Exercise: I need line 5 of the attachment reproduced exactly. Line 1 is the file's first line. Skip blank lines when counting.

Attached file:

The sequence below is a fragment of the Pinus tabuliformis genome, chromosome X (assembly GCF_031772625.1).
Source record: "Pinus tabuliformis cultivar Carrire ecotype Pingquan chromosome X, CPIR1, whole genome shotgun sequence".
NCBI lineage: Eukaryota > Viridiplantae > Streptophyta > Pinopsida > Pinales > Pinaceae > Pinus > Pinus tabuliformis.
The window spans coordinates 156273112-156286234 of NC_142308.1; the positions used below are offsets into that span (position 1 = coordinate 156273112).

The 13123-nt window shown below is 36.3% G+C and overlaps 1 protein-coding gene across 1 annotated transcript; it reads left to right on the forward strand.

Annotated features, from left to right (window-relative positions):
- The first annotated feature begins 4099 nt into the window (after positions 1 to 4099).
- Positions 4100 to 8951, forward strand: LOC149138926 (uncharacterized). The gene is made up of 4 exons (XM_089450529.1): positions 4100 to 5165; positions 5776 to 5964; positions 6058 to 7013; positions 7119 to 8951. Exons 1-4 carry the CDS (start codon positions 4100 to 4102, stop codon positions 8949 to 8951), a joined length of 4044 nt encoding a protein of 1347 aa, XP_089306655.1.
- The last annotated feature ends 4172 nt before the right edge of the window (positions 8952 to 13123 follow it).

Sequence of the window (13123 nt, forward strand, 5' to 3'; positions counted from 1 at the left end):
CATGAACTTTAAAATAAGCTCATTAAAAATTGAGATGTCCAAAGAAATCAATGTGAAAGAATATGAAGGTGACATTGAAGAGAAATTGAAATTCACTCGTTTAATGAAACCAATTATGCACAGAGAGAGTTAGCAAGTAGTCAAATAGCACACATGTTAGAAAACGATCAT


The 13123-nt window shown below is 36.3% G+C and overlaps 1 protein-coding gene across 1 annotated transcript; it reads left to right on the forward strand.